Dyarubbin: Exhibition Review

Written by Brei Dwyer, RAHS Volunteer & Member

Professor Grace Karskens’ research led her to the discovery of a document that has changed our understanding of the Darug people of Dyarubbin (the Hawkesbury River, NSW). This document, alongside other revealing sources, are a part of the Dyarubbin Exhibition at the State Library of NSW until March 2022.

Dyarubbin was an important resource in sustaining Darug people long before white settlement and remains intrinsically connected to Darug culture and spirituality. In the late eighteenth century, the fledgling British colony on Eora Country was struggling to sustain itself, so the fertile flood plains of Dyarubbin made it an attractive place for settlers. It also had other purposes; a site in an isolated section of the river known as Sackville, was used as an Aboriginal Reserve from 1889 to the mid twentieth century. We are increasingly learning that this frontier contact resulted in substantial conflict between European settlers and Darug clans.

In addition to the oppressive and often violent history of colonisation on Darug Country, much of our knowledge of this area has been cloaked by a European perspective. However, the frontier contact resulted in some written sources, providing insight into life on the river before colonisation. Karskens’ investigation has brought these sources to light in an exhibition that educates and celebrates Darug history. There is rich indigenous Dreaming and knowledge connected to Dyarubbin that is showcased by living Darug knowledge-holders and educators through a range of audio experiences, allowing visitors to learn from storytelling. The Great Eel story for example, begins at Cattai on Dyarubbin and is shared by ancient Darug descendants, Leanne Watson and Jasmine Seymour.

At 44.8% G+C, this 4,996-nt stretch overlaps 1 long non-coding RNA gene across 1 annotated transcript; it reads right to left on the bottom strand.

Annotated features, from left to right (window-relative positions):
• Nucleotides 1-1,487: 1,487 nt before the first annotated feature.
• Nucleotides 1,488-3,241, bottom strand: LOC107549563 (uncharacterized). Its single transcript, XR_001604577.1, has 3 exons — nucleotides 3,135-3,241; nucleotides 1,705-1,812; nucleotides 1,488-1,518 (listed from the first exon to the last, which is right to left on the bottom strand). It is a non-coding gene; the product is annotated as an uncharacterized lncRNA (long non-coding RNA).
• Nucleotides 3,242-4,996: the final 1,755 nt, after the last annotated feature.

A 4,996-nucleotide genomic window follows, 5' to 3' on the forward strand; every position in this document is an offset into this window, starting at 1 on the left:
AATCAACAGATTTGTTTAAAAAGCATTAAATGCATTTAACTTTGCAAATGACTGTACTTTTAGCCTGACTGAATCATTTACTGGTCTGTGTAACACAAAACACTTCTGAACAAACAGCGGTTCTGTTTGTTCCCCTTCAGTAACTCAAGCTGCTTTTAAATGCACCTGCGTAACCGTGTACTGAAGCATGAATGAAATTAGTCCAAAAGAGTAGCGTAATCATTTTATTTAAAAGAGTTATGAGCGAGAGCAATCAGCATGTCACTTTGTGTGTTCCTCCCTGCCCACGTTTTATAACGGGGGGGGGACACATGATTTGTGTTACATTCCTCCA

The oral histories are complimented by artworks reflecting the values and places of the Darug people. These provide an engaging experience that deepens visitor knowledge. At the heart of the exhibit is a comprehensive online, interactive catalogue of significant places along Dyarubbin and their histories. These are documented with maps, colonial documents, photographs and stories. Some of the photographs of rock art, such as the cave located at Canoelands depicting native animals, are annotated by local Darug women, giving us insight into their stories.

The exhibition gives pause for reflection on how we remember contested places and historical figures. One such example is convict turned chief magistrate at Bulyayurang (Windsor), Andrew Thompson. The Darug contributors to the exhibit share their knowledge of Thompson’s role in the killing of their ancestors. Dyarubbin provides new insights into colonial frontier violence and the diverse array of indigenous communities that rely upon and are connected to Dyarubbin.

The exhibition is the visual and interactive means of accessing Prof. Karskens written work, People of the River: Lost worlds of early Australia. In addition, it is the sharing of knowledge directly from Darug people to educate and celebrate their rich history. You can read more about Dyarubbin on the State Library website.